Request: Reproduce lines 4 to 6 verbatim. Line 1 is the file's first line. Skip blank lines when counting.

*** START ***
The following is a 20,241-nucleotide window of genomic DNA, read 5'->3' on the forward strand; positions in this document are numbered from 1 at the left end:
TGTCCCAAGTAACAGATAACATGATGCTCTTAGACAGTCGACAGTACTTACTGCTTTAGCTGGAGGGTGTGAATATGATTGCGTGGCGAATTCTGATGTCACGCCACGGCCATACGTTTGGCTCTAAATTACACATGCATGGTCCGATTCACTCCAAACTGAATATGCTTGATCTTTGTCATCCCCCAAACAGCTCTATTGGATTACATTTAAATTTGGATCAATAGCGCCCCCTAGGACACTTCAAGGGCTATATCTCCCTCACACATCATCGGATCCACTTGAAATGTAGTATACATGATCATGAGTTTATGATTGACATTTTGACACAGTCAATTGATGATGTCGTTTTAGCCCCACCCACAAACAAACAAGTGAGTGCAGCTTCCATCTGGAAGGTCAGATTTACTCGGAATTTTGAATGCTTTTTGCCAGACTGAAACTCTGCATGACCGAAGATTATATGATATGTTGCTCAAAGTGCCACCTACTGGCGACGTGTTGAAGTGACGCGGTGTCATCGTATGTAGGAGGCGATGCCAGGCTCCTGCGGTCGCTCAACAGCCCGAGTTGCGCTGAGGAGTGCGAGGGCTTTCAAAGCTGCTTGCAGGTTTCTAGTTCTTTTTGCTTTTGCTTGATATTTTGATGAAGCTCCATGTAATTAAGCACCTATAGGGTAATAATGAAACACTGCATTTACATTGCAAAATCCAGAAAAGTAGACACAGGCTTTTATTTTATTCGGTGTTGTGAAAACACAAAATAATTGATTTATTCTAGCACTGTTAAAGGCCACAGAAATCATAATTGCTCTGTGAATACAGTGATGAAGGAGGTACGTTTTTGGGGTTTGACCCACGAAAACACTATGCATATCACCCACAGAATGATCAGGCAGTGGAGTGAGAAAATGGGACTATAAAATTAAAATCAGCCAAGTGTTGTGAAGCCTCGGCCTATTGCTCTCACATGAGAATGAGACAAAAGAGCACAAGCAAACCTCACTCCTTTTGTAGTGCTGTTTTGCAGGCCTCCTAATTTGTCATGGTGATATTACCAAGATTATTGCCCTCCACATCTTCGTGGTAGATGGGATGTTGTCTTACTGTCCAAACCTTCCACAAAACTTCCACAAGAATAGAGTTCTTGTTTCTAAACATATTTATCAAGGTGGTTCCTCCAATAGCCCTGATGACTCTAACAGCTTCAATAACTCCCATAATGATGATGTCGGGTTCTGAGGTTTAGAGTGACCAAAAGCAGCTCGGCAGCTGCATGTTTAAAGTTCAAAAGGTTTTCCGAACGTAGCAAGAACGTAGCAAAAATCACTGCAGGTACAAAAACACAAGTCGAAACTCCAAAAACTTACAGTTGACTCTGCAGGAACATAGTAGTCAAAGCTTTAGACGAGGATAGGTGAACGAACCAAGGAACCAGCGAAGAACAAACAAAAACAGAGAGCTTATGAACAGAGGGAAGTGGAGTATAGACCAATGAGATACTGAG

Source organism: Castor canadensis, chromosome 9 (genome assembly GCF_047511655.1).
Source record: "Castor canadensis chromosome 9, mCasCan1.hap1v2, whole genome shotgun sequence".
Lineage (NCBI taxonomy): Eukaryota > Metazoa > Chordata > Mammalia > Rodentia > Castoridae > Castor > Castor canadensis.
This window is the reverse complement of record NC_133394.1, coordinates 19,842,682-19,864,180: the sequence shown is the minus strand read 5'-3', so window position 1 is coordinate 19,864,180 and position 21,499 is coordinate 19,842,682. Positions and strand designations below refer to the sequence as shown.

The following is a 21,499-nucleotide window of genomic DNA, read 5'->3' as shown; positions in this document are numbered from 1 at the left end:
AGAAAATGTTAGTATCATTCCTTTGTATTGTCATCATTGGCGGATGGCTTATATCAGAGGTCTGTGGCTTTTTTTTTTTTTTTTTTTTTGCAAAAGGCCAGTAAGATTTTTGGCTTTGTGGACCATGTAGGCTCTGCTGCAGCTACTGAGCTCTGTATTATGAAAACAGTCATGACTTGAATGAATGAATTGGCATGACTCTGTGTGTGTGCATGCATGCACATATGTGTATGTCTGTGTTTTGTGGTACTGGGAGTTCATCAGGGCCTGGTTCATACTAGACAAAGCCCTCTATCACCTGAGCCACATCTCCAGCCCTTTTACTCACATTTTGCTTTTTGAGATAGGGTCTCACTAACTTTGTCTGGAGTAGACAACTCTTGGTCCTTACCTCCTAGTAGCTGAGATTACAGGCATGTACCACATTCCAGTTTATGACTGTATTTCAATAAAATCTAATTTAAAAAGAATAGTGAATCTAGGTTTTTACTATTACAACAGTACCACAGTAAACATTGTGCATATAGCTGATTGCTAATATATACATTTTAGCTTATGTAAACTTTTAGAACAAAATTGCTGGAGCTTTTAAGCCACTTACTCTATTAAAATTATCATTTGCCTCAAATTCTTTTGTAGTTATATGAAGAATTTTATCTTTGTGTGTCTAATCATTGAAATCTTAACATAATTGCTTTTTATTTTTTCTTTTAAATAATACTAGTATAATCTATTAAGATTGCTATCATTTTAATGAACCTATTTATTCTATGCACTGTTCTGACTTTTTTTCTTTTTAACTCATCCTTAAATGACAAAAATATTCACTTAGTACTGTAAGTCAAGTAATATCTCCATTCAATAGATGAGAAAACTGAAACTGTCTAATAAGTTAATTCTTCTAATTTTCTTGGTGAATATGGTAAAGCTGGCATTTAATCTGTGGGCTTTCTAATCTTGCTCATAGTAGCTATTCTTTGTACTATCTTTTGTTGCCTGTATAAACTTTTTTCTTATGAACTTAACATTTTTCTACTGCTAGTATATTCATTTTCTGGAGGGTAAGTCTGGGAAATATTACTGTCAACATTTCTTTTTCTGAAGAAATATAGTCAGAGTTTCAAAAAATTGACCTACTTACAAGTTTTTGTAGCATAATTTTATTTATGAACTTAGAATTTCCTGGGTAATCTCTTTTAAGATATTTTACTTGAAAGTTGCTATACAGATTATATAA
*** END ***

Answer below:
Source record: "Castor canadensis chromosome 9, mCasCan1.hap1v2, whole genome shotgun sequence".
Lineage (NCBI taxonomy): Eukaryota > Metazoa > Chordata > Mammalia > Rodentia > Castoridae > Castor > Castor canadensis.
This window is the reverse complement of record NC_133394.1, coordinates 19,842,682-19,864,180: the sequence shown is the minus strand read 5'-3', so window position 1 is coordinate 19,864,180 and position 21,499 is coordinate 19,842,682. Positions and strand designations below refer to the sequence as shown.